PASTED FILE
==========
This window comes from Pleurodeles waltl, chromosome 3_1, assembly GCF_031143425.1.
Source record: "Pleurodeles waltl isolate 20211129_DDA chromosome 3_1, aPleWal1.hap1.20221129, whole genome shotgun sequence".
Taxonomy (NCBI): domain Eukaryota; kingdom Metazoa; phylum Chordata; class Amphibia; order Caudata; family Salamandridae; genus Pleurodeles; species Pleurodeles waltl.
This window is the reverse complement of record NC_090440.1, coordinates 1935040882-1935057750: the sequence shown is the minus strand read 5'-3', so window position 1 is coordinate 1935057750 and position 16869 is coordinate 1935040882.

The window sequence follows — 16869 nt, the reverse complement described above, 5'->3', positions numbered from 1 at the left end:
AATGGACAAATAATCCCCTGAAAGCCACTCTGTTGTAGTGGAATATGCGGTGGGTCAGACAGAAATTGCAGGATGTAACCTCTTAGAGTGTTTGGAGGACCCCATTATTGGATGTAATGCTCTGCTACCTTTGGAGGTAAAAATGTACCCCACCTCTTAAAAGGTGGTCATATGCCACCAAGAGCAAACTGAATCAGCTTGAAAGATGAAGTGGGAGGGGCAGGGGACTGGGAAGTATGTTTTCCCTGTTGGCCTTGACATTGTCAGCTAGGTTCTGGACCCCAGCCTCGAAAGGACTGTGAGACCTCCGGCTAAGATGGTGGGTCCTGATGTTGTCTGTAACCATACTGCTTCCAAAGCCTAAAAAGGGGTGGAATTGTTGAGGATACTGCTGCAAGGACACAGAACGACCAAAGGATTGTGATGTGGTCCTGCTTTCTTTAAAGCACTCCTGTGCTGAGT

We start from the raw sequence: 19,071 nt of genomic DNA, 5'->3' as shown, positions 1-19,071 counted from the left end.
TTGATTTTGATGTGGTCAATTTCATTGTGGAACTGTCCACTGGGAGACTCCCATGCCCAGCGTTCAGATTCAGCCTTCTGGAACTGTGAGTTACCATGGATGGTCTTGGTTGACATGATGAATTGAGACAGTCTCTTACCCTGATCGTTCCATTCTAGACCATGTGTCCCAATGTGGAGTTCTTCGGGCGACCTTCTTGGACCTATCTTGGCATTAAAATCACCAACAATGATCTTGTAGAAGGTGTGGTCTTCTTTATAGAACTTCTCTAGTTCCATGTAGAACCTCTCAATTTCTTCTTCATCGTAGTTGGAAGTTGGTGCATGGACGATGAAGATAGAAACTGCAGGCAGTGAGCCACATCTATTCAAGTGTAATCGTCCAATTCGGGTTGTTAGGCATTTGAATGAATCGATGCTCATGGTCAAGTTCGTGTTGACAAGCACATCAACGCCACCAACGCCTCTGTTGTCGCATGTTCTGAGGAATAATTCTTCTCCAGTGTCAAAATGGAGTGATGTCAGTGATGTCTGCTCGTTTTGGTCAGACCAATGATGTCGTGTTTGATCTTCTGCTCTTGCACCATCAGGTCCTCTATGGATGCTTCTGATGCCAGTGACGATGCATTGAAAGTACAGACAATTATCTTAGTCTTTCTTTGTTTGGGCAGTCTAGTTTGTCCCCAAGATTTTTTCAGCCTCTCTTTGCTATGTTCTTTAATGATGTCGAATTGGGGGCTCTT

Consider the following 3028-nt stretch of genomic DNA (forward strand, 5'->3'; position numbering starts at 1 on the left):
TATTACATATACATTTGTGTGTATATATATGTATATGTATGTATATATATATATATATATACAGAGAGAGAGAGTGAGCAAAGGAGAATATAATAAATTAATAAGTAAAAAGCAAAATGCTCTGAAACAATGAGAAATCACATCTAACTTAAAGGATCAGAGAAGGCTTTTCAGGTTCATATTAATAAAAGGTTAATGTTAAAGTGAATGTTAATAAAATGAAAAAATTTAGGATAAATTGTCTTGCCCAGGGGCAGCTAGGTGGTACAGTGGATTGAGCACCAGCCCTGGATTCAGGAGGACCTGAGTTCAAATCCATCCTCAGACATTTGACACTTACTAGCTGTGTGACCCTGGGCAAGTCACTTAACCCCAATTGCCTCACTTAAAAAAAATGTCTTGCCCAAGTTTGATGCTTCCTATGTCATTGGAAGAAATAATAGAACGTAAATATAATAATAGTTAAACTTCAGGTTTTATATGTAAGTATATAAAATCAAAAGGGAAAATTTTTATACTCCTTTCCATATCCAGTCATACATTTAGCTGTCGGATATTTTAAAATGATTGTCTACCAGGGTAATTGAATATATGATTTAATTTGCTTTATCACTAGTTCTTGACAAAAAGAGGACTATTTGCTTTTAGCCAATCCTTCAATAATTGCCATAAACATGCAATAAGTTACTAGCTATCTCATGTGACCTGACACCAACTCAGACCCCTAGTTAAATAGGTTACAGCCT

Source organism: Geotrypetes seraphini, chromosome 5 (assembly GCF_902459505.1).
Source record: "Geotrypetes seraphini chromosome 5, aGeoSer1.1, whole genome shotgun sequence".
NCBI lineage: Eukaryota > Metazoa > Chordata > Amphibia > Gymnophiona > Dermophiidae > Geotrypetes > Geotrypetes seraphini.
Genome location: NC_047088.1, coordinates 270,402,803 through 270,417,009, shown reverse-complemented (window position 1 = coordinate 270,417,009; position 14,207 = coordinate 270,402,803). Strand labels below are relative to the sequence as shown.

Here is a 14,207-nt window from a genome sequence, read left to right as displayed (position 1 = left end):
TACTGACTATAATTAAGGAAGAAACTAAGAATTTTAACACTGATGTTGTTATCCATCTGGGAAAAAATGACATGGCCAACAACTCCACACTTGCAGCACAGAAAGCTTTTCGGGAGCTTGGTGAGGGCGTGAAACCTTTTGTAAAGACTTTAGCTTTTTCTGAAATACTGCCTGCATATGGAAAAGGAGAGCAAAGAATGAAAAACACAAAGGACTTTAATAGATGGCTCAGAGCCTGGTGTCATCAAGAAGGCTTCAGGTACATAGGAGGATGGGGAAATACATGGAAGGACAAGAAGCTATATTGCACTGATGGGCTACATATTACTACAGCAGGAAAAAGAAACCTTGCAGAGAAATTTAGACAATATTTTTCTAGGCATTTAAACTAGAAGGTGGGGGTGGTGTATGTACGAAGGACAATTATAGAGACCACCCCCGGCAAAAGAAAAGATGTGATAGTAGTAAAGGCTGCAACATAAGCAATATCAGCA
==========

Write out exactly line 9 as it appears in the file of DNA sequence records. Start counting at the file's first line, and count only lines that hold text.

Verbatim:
Consider the following 3028-nt stretch of genomic DNA (forward strand, 5'->3'; position numbering starts at 1 on the left):